Calls to implement devolution grow louder


THE distribution of resources to fight the COVID-19 outbreak has exposed the need for government to fully implement devolution of power to allow provinces to map their own action plans to handle such disasters, a Gwanda-based civic group has said.


The Community Youth Development Trust (CYDT) made the call after noting that government appeared more preoccupied with fighting coronavirus in Harare, ignoring other provinces.

The country today enters day one of the 21-day national lockdown to combat the spread of the disease, which has killed over 30 000 people worldwide while over 665 000 infections have been confirmed in at least 170 countries. To date, Zimbabwe has recorded seven confirmed cases and one fatality.

CYDT argued centralisation of the governance system had left outlying communities on their own with no provincial action plans or budgetary support to fight the disease.

“The government should consider devolving power in such trying times as a measure of combating COVID-19 through strengthening local institutions to make decisions that will assist them to collectively fundraise and ensure that local communities are well informed on this pandemic,” CYDT co-ordinator Sichasisile Ndlovu said.

“There is also need for contingency or disaster attached funds entrusted to the provincial council so that they can facilitate swift response during such times.

“Rural communities lack trust in their health institutions because they have been rendered fragile due to a number of factors including their weak capacity to respond to such pandemics owing to underfunding, poor infrastructure and shortage of skilled personnel.”

Devolution is provided for under Chapter 12 of the 2013 Constitution, with section 268 of the charter providing for the establishment of provincial councillors in the country’s provinces.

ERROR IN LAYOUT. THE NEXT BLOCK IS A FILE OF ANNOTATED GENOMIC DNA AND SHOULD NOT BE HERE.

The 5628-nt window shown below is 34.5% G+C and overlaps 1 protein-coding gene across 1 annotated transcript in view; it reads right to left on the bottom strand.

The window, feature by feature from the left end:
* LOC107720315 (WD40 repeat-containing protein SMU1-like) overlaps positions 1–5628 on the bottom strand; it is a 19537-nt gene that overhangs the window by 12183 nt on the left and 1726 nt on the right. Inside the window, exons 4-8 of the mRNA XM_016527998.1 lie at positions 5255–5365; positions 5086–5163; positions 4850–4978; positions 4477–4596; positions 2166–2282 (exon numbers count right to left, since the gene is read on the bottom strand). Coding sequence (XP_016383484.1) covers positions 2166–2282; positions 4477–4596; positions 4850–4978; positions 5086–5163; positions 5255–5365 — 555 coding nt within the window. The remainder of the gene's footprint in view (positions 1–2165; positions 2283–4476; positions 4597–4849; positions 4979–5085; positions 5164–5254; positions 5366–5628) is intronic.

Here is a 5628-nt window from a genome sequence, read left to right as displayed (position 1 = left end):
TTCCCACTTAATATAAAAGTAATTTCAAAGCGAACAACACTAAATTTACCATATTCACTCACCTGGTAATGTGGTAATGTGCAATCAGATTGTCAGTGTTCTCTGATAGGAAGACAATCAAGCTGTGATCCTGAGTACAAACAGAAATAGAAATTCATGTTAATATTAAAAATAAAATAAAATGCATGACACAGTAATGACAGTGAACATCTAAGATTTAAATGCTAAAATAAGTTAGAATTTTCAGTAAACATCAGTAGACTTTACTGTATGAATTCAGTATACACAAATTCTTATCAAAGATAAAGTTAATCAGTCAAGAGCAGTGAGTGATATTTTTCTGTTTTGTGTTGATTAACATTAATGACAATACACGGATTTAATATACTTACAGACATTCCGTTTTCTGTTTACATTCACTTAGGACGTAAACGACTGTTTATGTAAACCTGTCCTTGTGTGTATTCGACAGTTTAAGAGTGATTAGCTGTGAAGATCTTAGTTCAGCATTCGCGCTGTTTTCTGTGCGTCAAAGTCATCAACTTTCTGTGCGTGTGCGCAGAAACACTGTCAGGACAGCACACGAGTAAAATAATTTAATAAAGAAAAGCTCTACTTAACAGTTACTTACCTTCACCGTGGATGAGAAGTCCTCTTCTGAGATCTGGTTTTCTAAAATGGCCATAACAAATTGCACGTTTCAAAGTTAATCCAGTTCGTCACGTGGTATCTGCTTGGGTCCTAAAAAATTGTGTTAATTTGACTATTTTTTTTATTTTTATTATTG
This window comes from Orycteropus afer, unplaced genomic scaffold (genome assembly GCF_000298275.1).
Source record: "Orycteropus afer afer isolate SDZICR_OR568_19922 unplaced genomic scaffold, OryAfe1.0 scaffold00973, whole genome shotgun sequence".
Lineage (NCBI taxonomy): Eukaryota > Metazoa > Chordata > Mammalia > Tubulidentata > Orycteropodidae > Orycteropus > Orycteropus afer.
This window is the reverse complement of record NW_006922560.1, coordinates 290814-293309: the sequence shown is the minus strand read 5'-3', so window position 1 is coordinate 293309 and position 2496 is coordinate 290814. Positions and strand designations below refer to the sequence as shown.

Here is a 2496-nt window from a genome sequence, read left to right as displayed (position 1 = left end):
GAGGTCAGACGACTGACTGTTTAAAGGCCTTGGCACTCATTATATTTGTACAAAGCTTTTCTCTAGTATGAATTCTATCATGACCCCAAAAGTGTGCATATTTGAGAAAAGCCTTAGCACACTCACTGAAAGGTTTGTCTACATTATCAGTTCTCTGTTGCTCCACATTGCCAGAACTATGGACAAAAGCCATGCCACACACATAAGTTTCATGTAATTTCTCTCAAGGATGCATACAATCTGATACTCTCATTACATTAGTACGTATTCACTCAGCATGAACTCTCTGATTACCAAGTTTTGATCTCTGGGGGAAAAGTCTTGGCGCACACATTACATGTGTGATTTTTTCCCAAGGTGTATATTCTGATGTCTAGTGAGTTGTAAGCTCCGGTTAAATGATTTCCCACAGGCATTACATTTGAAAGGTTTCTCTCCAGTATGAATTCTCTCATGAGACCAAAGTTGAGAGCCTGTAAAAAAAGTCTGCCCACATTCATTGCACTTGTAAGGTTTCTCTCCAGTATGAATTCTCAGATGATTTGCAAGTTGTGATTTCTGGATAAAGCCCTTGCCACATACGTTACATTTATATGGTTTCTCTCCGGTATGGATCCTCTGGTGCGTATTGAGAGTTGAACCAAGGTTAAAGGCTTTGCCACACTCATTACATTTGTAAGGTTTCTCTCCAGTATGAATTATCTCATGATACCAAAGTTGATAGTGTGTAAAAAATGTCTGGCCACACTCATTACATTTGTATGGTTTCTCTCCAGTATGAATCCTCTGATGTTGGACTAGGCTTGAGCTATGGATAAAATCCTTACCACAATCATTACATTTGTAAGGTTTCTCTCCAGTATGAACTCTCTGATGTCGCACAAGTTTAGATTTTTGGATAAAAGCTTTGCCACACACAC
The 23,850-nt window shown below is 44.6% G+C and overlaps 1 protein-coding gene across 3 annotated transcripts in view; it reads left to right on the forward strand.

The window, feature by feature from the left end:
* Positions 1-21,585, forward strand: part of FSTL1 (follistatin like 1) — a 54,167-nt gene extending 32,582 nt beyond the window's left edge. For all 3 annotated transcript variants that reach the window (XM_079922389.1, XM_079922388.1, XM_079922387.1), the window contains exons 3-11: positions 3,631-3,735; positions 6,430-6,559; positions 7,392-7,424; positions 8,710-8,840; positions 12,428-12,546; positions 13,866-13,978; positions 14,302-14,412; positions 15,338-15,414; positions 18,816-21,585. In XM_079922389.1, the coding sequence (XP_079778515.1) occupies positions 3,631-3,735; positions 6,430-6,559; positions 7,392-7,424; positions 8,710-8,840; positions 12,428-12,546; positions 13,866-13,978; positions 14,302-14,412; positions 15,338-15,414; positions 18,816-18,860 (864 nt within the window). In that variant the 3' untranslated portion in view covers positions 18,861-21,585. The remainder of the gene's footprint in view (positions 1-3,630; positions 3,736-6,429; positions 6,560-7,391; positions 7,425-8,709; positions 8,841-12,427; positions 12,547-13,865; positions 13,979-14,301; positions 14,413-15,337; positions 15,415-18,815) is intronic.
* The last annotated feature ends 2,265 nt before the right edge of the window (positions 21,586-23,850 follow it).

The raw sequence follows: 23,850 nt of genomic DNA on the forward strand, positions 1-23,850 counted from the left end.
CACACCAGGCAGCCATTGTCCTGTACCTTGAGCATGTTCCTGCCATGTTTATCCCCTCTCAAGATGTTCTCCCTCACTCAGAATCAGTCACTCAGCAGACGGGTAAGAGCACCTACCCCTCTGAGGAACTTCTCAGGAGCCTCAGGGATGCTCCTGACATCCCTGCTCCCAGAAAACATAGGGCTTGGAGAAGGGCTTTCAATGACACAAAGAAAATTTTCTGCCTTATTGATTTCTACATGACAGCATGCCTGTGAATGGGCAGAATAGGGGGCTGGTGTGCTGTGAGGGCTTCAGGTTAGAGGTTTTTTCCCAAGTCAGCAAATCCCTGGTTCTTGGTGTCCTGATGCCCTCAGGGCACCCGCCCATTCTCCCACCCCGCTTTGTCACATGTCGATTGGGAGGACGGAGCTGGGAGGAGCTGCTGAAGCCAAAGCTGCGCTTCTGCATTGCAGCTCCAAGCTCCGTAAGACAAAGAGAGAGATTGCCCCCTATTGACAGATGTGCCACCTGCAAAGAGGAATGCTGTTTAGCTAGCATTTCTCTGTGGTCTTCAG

However, to date, there is no enabling Act to operationalise devolution despite government approving principles of the Provincial Councils and Administration (Amendment) Bill.

Gwanda Residents Association spokesperson Bekezela Maduma Fuzwayo added: “If our government had fully implemented the devolution of power, our provincial council would have come up with a purely Matabeleland South plan to handle this issue and set up our own facilities, certainly with the help of all our mines and other corporates in the province.”

Meanwhile, Lupane residents have expressed concern over water shortages facing the Matabeleland North provincial capital, saying this presented a fertile breeding ground for coronavirus.

Lupane Residents and Ratepayers Association (Lurra) secretary for administration Thulani Moyo said residents were forced to endure a fortnight long water crisis.

“Lurra observes with concern and sadness that while provision of water for washing hands is critical, residents have resorted to using boreholes. At these boreholes, hordes of women, men and children queue for long hours of up to 10pm daily to get the precious liquid,” Moyo said.

“This is a potential breeding environment for the rapid spread of COVID-19. Strangely, there has been little or no communication on why water supplies have been erratic: In a town where a huge dam with immeasurable water supply in the form of Lupane Dam, it certainly is a huge disappointment to be subjected to an unpredictable water supply.”

Lurra said failure by authorities to ensure a steady supply of water was a violation of sections 44 and 77 of the Constitution guaranteeing the right to safe and clean water.